This bedside table makeover is the last in my trio of chalk paint makeovers. Many of the DIY projects i’ve undertaken at home this year have involved second-hand furniture and a tin of chalk paint. In fact, looking back, nearly every room in my house has had a makeover of this nature at some point. There’s just something so satisfying about bringing a piece of unloved furniture back to life and adding a crisp new coat of paint to totally transform it from shabby to smart. And as much as I think about varying it, it’s usually always white paint, although i’m determined to try an actual different colour next time.
When I was decorating my bedroom I knew exactly the type of bedside table I wanted. White-painted wood, with a New England / Coastal feel, smart brass handles and a pull out drawer. However, it’s one thing knowing what you want, but another entirely to realise that painted solid wood bedside tables are expensive. And whilst well-made furniture is always worth the investment, I just didn’t have the budget to invest at this point. But I didn’t want to buy cheap, MDF ones either that would fall apart in a couple of years. So I had to get creative.
After much looking I finally found an almost matching pair of tables in TK Maxx. They were clearly from different batches as they had different handles and slightly different wood varnish on top but they were the same shape and size. They were cream coloured, not the white I was looking for, but they were really well made and a good price. I brought them home, put them in place and tried to see if I could live with them. I could, of course; they’re only bedside tables. But as I slowly bought and assembled the rest of my bedroom furniture (in crisp white) the cream and wood combination started to look a bit incongruous and a bit too ‘rustic’ looking. So, inspired by my earlier kitchen makeover I decided to give the bedside tables a fresh coat of crisp white chalk paint and update the handles for a fresh (and matching) look.
I started by giving the tables a light sand down. You don’t need to when using chalk paint, but I think it helps to speed up the process, especially as the existing wood had a glossy varnish on it. I then applied the first, thin coat of chalk paint. This is always the moment where I start to wonder what I’ve done. It looks scruffy and messy and when you see the wood grain disappear I know i’ve gone past the point of no return. If you feel the same, this is the point where you need a little faith in your vision for the finished result! In the spirit of sharing the ‘do’s and ‘don’ts’ of painting furniture though, I chose this photo to show you a prime example of everything not to do when undertaking a paint makeover. The golden rules for painting furniture are:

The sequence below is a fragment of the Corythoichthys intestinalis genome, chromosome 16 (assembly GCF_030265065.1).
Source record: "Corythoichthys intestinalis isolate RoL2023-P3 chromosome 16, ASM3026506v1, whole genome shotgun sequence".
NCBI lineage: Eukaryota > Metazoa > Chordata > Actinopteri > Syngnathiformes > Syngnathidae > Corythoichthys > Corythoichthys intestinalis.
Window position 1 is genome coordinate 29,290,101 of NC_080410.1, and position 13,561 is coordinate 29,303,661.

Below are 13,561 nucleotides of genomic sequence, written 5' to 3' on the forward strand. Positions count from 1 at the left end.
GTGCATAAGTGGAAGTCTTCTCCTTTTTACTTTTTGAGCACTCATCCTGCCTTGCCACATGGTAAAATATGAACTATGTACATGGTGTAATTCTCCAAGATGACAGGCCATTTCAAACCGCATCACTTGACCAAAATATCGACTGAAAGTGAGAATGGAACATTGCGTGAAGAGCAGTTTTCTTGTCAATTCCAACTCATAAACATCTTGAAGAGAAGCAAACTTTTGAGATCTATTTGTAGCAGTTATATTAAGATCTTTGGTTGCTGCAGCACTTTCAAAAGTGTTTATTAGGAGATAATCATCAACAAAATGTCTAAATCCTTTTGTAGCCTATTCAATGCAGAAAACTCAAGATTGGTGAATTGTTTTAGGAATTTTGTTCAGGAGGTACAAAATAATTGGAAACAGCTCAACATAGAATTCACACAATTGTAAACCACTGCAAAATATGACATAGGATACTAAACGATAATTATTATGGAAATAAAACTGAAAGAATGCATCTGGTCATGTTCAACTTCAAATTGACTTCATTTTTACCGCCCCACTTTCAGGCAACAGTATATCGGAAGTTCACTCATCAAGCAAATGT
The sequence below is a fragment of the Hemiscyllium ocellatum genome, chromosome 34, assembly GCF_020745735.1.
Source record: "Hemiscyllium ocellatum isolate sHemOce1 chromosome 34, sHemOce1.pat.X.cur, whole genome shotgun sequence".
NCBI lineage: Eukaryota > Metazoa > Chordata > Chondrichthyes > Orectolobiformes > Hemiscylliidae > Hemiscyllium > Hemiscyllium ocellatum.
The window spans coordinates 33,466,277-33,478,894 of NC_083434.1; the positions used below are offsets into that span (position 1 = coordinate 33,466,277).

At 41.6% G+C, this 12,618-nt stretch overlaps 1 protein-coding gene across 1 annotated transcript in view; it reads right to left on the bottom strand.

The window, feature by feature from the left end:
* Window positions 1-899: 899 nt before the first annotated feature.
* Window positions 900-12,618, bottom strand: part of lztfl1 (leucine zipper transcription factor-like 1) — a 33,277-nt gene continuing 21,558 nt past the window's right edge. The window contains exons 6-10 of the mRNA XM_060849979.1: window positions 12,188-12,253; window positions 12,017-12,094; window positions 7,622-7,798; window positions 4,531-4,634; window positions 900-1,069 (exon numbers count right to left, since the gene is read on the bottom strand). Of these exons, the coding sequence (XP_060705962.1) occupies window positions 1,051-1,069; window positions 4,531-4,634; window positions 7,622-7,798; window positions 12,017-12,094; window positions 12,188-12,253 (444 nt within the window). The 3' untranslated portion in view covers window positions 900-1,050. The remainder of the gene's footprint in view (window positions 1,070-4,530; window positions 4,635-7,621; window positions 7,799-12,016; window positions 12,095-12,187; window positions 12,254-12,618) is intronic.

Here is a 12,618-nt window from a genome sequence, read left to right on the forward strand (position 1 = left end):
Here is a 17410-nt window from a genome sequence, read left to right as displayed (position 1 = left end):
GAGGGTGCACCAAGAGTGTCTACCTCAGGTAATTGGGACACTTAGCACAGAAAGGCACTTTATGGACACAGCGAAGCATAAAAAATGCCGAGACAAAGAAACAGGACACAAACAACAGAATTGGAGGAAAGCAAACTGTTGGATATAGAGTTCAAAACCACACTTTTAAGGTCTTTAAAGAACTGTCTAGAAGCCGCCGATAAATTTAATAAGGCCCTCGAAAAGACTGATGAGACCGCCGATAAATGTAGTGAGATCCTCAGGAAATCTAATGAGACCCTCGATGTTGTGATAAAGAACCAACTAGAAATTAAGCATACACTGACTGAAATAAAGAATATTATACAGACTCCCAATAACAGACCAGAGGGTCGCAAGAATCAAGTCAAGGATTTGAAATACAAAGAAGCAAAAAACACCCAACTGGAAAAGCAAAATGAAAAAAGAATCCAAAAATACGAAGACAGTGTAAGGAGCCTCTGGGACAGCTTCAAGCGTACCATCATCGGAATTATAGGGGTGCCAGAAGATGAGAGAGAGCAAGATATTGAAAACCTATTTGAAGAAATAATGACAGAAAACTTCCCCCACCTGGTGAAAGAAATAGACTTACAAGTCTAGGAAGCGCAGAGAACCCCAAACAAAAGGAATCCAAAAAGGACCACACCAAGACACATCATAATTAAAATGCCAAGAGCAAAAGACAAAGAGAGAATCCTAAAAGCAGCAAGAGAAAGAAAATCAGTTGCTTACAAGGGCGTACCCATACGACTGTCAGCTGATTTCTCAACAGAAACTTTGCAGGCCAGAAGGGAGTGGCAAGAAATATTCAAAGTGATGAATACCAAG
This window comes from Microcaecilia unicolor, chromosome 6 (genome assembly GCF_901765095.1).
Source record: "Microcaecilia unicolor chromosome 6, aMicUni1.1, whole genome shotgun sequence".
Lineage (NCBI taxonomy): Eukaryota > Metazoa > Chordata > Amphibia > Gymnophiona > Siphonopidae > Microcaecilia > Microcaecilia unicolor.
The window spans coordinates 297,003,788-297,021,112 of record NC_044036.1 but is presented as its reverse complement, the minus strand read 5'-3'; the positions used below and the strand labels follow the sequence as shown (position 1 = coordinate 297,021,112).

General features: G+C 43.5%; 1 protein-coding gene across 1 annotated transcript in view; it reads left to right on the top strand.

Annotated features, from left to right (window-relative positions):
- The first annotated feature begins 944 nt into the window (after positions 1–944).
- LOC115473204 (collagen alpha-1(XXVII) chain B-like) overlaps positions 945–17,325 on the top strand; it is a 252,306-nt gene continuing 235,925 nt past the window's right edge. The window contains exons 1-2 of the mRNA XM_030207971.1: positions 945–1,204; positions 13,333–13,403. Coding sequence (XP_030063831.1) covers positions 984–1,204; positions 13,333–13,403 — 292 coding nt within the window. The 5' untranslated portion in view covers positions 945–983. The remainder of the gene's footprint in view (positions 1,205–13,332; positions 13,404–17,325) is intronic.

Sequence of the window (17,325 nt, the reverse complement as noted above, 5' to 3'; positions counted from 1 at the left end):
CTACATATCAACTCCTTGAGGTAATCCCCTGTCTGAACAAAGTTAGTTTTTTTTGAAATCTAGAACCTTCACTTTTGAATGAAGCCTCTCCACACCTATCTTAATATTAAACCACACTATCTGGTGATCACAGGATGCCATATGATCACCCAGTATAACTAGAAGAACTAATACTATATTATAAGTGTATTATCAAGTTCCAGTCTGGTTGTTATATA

1. Paint outside in a well ventilated area
2. Place the feet on solid cardboard or wooden coasters
3. Remove everything from drawers before you start
4. Make sure you can easily reach all sides of the piece of furniture
As you can see, in the photo above i’ve broken every rule. I was in such a rush I thought I could just quickly paint it in-situ with a little bit of paper underneath and the drawer still in place. I couldn’t. So after I took this photo of shame I moved the table outside and painted it properly, following my Dad’s maxim that ‘if a job’s with doing, it’s worth doing well’. I used three coats of Pure White paint by Annie Sloan (bought online from Rigby and Mac) to give a clean, crisp surface and finished it with one layer of clear wax.
To add a bit of character I bought these sleeping-fox drawer handles from Oliver Bonas to replace the existing chrome ones and added them on once the paint had dried. I’ve kept the old, chrome handles for future projects.
And this is the finished result. I did think carefully about painting over the wooden top as it was lovely, solid wood and it seemed a shame to cover up the grain, so I could have sanded it down and just lightented the varnish, but i’m happy with the final effect as I think the white really emphasises the beautifully shaped edge of the solid wood top and the table now has a lovely crisp outline.
Have you updated a vintage second-hand piece of furniture? Let me know in the comments below!